After I finished my searching, I was astonished at the remarkable, matchless contributions of the Book of Mormon, both in terms of the plain and precious doctrines it helped to restore and also in terms of shaping the language Latter-day Saints use to understand and articulate our religious beliefs and experiences. Some of the Book of Mormon phrases I identified are doctrinal; some are poetic; some are just unique ways of expressing ideas. All are contributions to the fullness of the gospel of Jesus Christ, and many have been adopted into the way members of the Church speak about the gospel in personal or casual conversation—often without their recognizing the unique origin of the phrase in the Book of Mormon. For example, when we speak of our desire to be “an instrument in the hands of God,” most of us fail to realize that this phrase was canonized first in the Book of Mormon.

Of the 685 short phrases I identified in the Book of Mormon, 463 of them (67.6 percent) occur only in the Book of Mormon and never in any form in the other Standard Works or in the writings and teachings of the Prophet Joseph Smith.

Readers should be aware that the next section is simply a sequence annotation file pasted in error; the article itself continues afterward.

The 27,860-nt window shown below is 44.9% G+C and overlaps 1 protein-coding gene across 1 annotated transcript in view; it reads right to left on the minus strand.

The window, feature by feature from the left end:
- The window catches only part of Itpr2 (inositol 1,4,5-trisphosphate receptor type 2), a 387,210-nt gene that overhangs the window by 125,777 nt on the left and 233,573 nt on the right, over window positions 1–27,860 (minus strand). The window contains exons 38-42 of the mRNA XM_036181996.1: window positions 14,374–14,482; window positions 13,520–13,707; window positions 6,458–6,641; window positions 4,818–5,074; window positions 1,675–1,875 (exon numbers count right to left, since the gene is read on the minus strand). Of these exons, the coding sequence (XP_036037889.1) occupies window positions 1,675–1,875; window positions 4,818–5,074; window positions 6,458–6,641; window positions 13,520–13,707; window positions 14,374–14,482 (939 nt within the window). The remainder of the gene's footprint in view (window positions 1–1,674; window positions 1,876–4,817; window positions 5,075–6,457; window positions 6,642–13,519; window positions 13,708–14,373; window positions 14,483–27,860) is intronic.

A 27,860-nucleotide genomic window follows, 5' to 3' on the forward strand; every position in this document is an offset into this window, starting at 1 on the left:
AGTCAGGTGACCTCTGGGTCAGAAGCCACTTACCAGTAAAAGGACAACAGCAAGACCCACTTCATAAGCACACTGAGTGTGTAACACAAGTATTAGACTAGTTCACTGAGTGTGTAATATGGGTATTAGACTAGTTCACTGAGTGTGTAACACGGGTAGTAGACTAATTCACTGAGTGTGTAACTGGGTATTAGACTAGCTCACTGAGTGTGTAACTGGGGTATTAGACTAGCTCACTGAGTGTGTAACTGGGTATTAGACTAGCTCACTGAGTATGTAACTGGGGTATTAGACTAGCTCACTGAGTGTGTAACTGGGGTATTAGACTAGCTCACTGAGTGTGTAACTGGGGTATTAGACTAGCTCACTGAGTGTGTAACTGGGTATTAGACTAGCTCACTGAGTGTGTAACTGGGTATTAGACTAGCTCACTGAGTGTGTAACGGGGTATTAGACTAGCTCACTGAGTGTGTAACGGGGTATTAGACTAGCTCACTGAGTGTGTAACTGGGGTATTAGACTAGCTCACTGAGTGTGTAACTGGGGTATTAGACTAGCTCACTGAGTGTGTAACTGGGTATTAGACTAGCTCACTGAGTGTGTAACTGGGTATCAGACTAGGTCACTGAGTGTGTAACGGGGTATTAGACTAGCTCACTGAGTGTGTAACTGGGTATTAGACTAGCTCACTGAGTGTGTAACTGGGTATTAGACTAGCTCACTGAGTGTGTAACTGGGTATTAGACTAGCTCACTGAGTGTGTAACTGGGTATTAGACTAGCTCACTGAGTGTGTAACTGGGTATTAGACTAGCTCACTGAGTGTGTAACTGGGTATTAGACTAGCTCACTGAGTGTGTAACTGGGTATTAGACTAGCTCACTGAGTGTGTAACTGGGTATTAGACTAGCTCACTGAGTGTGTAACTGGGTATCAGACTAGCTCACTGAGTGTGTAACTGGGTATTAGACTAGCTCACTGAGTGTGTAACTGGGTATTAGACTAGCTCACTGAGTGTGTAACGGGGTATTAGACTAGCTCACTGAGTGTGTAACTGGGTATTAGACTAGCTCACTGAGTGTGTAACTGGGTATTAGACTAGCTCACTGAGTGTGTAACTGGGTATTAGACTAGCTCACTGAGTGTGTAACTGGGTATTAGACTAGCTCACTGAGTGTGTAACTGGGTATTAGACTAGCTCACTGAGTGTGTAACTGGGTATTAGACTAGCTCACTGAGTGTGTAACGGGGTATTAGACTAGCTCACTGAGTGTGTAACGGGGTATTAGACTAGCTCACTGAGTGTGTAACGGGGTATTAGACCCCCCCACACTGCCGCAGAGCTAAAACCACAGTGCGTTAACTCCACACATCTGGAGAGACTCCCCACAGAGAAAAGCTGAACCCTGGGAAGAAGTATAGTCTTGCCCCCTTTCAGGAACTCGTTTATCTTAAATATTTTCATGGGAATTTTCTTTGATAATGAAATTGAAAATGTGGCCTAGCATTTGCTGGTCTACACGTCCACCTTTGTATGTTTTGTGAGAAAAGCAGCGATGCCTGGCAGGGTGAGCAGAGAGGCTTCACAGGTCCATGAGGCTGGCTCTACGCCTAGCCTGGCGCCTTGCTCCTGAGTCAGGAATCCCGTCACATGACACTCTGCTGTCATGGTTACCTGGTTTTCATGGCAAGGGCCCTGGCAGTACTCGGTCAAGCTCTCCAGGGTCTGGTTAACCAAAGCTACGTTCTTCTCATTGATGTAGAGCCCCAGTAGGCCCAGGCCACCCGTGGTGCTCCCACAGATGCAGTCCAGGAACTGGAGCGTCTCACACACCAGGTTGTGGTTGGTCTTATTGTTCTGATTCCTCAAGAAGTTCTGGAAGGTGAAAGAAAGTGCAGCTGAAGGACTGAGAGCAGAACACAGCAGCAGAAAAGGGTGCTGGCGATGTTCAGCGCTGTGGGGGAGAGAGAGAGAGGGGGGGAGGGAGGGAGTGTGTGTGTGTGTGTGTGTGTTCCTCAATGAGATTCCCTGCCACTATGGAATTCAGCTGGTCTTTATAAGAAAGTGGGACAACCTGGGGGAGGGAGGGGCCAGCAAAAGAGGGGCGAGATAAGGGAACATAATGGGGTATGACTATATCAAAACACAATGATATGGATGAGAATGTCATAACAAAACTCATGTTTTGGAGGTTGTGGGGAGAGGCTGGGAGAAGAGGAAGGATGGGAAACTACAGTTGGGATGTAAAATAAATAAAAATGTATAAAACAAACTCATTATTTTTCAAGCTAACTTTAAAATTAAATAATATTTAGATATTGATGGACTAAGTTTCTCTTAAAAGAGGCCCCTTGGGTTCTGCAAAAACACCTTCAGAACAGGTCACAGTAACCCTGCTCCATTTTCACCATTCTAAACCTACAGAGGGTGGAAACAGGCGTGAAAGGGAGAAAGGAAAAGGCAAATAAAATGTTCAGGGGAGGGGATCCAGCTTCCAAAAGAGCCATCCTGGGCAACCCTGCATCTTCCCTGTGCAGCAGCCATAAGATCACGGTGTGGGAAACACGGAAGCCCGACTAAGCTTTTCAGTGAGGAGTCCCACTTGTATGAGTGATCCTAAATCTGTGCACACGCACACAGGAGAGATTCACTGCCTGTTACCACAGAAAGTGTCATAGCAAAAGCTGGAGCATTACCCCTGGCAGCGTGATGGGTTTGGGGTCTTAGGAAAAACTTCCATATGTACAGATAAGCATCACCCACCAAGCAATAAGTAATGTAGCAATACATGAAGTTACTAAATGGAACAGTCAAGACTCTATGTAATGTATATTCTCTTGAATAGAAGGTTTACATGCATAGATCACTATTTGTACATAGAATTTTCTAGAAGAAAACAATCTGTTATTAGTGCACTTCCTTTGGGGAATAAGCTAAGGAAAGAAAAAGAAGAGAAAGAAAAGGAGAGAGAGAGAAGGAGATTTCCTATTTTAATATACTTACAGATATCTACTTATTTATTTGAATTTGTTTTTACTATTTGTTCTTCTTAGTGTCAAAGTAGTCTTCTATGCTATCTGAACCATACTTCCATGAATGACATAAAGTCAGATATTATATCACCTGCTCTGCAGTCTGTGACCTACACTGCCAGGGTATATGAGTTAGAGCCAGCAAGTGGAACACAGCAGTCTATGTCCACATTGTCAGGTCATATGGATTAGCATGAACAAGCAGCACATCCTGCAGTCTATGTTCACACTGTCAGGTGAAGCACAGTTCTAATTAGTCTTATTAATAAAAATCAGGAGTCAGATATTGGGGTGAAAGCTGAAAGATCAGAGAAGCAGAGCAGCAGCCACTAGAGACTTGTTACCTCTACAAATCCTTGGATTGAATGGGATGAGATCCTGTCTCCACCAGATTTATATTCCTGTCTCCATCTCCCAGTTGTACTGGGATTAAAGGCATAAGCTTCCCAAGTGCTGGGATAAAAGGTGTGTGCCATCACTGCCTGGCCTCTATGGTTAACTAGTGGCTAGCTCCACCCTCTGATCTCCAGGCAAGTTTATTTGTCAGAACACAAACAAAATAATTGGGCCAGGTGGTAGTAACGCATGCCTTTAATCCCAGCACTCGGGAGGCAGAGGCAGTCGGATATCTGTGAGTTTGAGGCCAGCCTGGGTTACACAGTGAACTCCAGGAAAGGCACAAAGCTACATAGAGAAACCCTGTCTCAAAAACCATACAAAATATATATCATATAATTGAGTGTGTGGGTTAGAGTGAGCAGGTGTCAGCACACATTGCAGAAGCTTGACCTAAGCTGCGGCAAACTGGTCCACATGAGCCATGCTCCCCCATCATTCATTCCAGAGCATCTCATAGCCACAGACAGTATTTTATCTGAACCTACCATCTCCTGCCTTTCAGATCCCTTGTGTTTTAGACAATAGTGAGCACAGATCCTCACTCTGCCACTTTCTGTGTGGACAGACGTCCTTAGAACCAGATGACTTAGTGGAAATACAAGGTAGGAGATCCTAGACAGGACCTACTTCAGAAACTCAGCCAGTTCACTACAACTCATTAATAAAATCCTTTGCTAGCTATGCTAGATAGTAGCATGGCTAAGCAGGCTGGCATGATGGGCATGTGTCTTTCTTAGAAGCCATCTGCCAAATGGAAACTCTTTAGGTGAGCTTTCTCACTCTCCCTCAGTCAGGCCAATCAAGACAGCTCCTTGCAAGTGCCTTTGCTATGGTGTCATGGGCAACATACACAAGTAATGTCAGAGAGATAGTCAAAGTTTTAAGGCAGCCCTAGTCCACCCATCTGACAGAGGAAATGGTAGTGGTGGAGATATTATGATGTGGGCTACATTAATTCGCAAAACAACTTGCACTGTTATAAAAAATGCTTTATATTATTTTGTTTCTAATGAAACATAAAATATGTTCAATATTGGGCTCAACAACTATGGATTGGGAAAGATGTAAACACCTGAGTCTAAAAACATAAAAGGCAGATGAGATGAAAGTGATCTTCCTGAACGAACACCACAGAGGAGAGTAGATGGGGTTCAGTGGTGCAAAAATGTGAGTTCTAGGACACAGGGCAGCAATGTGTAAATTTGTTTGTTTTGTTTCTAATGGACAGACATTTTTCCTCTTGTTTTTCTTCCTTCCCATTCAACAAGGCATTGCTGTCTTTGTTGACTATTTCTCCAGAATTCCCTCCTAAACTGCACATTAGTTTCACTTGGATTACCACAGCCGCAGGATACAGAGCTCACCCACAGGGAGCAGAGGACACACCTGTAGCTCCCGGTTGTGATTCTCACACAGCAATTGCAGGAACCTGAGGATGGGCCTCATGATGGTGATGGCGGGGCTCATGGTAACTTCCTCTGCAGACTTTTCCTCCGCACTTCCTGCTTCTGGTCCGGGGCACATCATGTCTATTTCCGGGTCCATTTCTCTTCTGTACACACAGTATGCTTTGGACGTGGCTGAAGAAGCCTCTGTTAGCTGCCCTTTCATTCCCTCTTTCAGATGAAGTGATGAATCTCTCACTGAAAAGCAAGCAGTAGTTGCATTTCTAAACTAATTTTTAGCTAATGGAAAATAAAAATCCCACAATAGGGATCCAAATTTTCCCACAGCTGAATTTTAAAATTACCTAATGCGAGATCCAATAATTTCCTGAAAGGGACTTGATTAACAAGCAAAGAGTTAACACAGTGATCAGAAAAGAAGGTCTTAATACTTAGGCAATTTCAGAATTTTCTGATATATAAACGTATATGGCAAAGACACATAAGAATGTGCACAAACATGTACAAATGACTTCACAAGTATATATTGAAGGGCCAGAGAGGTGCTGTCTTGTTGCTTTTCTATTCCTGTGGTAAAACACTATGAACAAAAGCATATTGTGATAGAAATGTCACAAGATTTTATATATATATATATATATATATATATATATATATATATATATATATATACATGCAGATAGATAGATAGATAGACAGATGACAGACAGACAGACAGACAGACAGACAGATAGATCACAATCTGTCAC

The following list includes some of my favorite phrases that were canonized first in the Book of Mormon:

a God of miracles
a mighty change
a perfect brightness of hope
a snare of the adversary
a tree springing up unto everlasting life
an eye of faith
appease the demands of justice
arraigned before the bar of Christ
baptized unto repentance
captivity of the devil
clothed with purity
due time of the Lord
dwindle in unbelief
easy to be entreated
exercise faith
faith unto repentance
fall into transgression
feast upon the words of Christ
full purpose of heart
fullness of the Gospel
infinite atonement
instrument(s) in the hand(s) of God
light and knowledge
opposition in all things
our first parents (Adam and Eve)
plan of happiness
plan of redemption
plan of salvation
probationary state
procrastinate the day of your repentance
ripe in iniquity
sincerity of heart
spiritual death
steadfast and immovable